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Infographic of the Day

Collusion Browser App Charts Who's Tracking You Online

Install Atul Varma's Firefox extension, and you'll be able to see the little digital tracking devices that nearly every site you visit sticks onto you.

When you browse the web, you are being tracked. This is a fact of life. Some companies, like Voyurl, want to visualize what they track and give it back to you as useful information. Others... don't. If you want to shine some sunlight on those guys, you need a little browser tool called Collusion. It's a Firefox extension that sees the little digital Lo-Jacks that get stuck to you as you browse (they're technically called cookies) and visualizes them in a clean, clickable graph for your viewing displeasure.

"If you're not paying, then you're the product being sold."

If you don't use Firefox (I don't), creator Atul Varma offers a handy little interactive demo on Collusion's website that simulates a browsing session to some of the web's more prominent destinations, like The New York Times, Huffington Post, and the Internet Movie Database. The little visualizations look benign — just a gray dot (representing the site you're visiting) with a few little red ones branching out (the aforementioned cookies). But each one of those red dots represents an advertising entity that engages in "behavioral tracking" according to privacychoice.org (Collusion displays specific details if you roll over the dots with your mouse). As you continue to surf, those dots start to pile up and interconnect as these "entities" track you across multiple sites. Here's the "collusion graph" generated by 7 days' worth of browsing by one of Atul's friends:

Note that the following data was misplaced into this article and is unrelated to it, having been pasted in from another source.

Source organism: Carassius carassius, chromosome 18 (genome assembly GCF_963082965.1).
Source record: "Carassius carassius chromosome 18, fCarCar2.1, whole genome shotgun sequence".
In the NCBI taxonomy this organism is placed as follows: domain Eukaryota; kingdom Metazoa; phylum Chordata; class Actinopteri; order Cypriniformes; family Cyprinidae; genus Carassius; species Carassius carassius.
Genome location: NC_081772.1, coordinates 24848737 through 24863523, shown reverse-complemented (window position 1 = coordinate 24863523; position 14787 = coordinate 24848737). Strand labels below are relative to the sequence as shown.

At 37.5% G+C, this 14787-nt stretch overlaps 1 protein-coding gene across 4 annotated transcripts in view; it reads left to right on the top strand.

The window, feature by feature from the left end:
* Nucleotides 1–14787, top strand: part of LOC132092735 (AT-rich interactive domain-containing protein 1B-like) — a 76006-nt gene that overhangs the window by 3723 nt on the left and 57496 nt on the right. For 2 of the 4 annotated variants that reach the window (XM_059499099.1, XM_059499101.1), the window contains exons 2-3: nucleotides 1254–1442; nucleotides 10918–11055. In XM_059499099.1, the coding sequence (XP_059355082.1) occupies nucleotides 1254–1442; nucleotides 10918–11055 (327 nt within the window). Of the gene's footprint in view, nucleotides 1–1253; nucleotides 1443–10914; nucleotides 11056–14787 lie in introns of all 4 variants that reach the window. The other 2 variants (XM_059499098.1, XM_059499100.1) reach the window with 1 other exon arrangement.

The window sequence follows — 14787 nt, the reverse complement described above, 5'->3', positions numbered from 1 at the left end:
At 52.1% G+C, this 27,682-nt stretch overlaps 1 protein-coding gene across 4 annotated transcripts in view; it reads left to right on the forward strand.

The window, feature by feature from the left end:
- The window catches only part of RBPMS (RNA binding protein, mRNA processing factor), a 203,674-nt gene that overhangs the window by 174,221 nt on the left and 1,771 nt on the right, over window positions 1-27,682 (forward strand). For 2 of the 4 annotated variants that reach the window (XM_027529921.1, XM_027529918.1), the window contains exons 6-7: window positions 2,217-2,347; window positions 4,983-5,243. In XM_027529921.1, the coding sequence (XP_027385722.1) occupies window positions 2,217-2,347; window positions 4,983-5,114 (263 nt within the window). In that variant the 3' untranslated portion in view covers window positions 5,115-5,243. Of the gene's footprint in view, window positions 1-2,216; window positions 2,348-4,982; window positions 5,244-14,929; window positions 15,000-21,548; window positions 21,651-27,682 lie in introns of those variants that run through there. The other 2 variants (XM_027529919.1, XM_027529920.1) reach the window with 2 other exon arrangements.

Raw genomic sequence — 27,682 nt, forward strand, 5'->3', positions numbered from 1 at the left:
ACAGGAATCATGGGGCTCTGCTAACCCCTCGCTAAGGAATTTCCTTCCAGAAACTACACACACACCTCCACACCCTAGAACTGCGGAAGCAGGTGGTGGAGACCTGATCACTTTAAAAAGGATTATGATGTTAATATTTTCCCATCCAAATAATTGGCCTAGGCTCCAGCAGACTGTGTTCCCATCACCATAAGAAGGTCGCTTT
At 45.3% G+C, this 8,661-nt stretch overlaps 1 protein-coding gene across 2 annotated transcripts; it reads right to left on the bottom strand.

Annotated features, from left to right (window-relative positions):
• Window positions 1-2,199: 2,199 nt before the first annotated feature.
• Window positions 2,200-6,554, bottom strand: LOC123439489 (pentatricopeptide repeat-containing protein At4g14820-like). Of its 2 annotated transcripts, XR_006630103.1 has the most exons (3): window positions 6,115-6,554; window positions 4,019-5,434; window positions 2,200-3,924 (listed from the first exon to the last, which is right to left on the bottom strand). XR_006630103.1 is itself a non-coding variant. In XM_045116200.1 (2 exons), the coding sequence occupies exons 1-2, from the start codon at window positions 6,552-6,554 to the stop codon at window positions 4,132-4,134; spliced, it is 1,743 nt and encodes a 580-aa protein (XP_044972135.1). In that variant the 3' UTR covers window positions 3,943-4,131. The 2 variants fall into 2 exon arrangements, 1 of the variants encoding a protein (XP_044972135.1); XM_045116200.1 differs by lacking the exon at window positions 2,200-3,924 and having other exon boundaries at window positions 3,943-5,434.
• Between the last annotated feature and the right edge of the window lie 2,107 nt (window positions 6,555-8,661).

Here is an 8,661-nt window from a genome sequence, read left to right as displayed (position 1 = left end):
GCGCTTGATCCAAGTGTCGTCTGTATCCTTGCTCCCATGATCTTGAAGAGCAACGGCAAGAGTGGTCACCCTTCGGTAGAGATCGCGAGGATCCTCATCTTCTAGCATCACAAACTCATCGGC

Collusion graph

As Andrew Lewis says (and he's quoted on Collusion's site): "If you're not paying for something, you're not the customer; you're the product being sold." Like I said above, that's a fact of life on the web. What's unnerving is how little we're made aware of it by the "trusted" sites that we visit on a daily basis. Look, I'm not necessarily opposed to having my "data exhaust" or whatever mined and sold as part of the price of a free browsing experience. But why the cloak-and-dagger act, advertisers (and publishers)? You can't not look shady when you show up in something like Collusion. Come to think of it, I wonder what Co.Design's cookies are doing right now that I don't know about? Maybe a Firefox-equipped reader can let us know in the comments.

[Top image by Thomas Leuthard]

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